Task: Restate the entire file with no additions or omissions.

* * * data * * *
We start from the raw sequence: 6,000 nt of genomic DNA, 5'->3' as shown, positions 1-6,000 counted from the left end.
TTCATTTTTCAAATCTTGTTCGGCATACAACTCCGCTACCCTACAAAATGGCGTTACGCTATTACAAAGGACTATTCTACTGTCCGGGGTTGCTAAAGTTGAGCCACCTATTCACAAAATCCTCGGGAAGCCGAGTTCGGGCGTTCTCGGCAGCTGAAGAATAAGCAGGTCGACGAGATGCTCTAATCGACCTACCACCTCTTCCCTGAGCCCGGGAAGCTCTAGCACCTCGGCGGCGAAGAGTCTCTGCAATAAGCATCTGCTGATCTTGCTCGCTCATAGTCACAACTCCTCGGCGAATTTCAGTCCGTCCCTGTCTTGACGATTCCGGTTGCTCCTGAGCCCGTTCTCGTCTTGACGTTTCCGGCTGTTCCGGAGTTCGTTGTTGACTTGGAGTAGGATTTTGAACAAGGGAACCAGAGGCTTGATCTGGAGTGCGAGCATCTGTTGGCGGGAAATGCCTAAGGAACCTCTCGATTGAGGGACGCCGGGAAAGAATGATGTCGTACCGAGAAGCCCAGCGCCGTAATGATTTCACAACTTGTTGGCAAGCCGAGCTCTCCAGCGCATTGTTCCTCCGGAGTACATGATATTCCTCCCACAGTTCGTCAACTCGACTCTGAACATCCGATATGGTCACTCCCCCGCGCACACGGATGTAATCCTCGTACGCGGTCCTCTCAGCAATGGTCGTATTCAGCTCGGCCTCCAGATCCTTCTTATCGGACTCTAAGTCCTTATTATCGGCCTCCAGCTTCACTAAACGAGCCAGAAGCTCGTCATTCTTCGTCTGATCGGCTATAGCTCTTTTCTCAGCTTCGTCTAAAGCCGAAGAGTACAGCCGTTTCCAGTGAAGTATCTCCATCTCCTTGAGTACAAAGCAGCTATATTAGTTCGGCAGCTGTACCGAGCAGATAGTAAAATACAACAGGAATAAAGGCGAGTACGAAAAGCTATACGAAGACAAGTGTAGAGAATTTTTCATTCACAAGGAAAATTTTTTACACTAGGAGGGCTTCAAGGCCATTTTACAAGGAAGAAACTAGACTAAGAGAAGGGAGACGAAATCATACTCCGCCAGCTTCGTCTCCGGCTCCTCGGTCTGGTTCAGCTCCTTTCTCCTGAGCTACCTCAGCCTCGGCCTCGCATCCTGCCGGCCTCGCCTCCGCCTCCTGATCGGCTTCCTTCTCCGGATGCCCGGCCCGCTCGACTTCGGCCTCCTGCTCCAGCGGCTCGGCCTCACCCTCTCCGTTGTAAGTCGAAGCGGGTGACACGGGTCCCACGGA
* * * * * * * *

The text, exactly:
We start from the raw sequence: 6,000 nt of genomic DNA, 5'->3' as shown, positions 1-6,000 counted from the left end.
TTCATTTTTCAAATCTTGTTCGGCATACAACTCCGCTACCCTACAAAATGGCGTTACGCTATTACAAAGGACTATTCTACTGTCCGGGGTTGCTAAAGTTGAGCCACCTATTCACAAAATCCTCGGGAAGCCGAGTTCGGGCGTTCTCGGCAGCTGAAGAATAAGCAGGTCGACGAGATGCTCTAATCGACCTACCACCTCTTCCCTGAGCCCGGGAAGCTCTAGCACCTCGGCGGCGAAGAGTCTCTGCAATAAGCATCTGCTGATCTTGCTCGCTCATAGTCACAACTCCTCGGCGAATTTCAGTCCGTCCCTGTCTTGACGATTCCGGTTGCTCCTGAGCCCGTTCTCGTCTTGACGTTTCCGGCTGTTCCGGAGTTCGTTGTTGACTTGGAGTAGGATTTTGAACAAGGGAACCAGAGGCTTGATCTGGAGTGCGAGCATCTGTTGGCGGGAAATGCCTAAGGAACCTCTCGATTGAGGGACGCCGGGAAAGAATGATGTCGTACCGAGAAGCCCAGCGCCGTAATGATTTCACAACTTGTTGGCAAGCCGAGCTCTCCAGCGCATTGTTCCTCCGGAGTACATGATATTCCTCCCACAGTTCGTCAACTCGACTCTGAACATCCGATATGGTCACTCCCCCGCGCACACGGATGTAATCCTCGTACGCGGTCCTCTCAGCAATGGTCGTATTCAGCTCGGCCTCCAGATCCTTCTTATCGGACTCTAAGTCCTTATTATCGGCCTCCAGCTTCACTAAACGAGCCAGAAGCTCGTCATTCTTCGTCTGATCGGCTATAGCTCTTTTCTCAGCTTCGTCTAAAGCCGAAGAGTACAGCCGTTTCCAGTGAAGTATCTCCATCTCCTTGAGTACAAAGCAGCTATATTAGTTCGGCAGCTGTACCGAGCAGATAGTAAAATACAACAGGAATAAAGGCGAGTACGAAAAGCTATACGAAGACAAGTGTAGAGAATTTTTCATTCACAAGGAAAATTTTTTACACTAGGAGGGCTTCAAGGCCATTTTACAAGGAAGAAACTAGACTAAGAGAAGGGAGACGAAATCATACTCCGCCAGCTTCGTCTCCGGCTCCTCGGTCTGGTTCAGCTCCTTTCTCCTGAGCTACCTCAGCCTCGGCCTCGCATCCTGCCGGCCTCGCCTCCGCCTCCTGATCGGCTTCCTTCTCCGGATGCCCGGCCCGCTCGACTTCGGCCTCCTGCTCCAGCGGCTCGGCCTCACCCTCTCCGTTGTAAGTCGAAGCGGGTGACACGGGTCCCACGGA